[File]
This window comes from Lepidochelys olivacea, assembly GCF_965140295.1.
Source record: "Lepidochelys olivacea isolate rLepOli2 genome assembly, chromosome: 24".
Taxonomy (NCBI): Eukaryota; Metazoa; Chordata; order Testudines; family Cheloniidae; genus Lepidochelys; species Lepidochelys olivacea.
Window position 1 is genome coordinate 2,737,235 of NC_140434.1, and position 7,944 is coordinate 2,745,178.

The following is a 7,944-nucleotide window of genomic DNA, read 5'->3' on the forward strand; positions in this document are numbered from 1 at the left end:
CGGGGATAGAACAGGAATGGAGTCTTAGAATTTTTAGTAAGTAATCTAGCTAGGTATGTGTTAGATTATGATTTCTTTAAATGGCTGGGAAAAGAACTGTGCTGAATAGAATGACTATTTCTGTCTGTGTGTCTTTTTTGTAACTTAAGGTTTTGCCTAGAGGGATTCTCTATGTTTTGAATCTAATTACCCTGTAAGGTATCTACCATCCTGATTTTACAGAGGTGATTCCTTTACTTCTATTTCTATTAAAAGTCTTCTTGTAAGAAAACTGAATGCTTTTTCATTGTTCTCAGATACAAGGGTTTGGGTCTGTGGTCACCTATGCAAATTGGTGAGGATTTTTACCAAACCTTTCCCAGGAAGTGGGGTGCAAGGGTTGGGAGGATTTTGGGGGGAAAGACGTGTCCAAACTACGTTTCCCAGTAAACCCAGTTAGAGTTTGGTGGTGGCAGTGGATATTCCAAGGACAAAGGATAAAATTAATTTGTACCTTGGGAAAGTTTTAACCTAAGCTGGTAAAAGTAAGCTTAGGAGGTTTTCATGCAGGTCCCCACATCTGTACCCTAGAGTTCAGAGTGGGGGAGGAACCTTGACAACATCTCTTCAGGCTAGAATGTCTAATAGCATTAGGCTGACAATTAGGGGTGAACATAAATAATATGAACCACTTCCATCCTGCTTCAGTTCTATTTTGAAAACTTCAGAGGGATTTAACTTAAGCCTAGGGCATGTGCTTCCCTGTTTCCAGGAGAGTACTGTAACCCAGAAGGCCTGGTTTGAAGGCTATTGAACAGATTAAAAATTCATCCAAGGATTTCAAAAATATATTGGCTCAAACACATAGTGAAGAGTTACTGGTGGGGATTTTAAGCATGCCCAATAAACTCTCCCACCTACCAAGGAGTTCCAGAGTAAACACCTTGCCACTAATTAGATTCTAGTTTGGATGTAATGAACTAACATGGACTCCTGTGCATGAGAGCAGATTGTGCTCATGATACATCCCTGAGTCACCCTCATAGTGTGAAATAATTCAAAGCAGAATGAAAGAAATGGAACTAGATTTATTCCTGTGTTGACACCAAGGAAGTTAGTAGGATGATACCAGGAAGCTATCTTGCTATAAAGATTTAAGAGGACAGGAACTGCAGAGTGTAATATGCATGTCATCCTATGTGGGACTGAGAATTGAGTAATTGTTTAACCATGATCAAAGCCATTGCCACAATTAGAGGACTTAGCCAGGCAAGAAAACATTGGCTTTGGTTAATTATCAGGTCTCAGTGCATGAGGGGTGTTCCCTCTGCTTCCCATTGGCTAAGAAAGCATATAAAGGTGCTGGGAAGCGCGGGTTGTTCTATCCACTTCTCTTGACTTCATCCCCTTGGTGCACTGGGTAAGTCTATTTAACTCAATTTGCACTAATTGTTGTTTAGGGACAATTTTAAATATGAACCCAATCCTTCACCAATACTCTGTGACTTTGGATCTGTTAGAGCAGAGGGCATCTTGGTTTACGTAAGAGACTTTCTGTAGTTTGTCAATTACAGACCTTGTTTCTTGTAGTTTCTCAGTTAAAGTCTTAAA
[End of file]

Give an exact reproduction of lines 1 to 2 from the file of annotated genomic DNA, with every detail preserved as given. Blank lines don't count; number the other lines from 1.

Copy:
This window comes from Lepidochelys olivacea, assembly GCF_965140295.1.
Source record: "Lepidochelys olivacea isolate rLepOli2 genome assembly, chromosome: 24".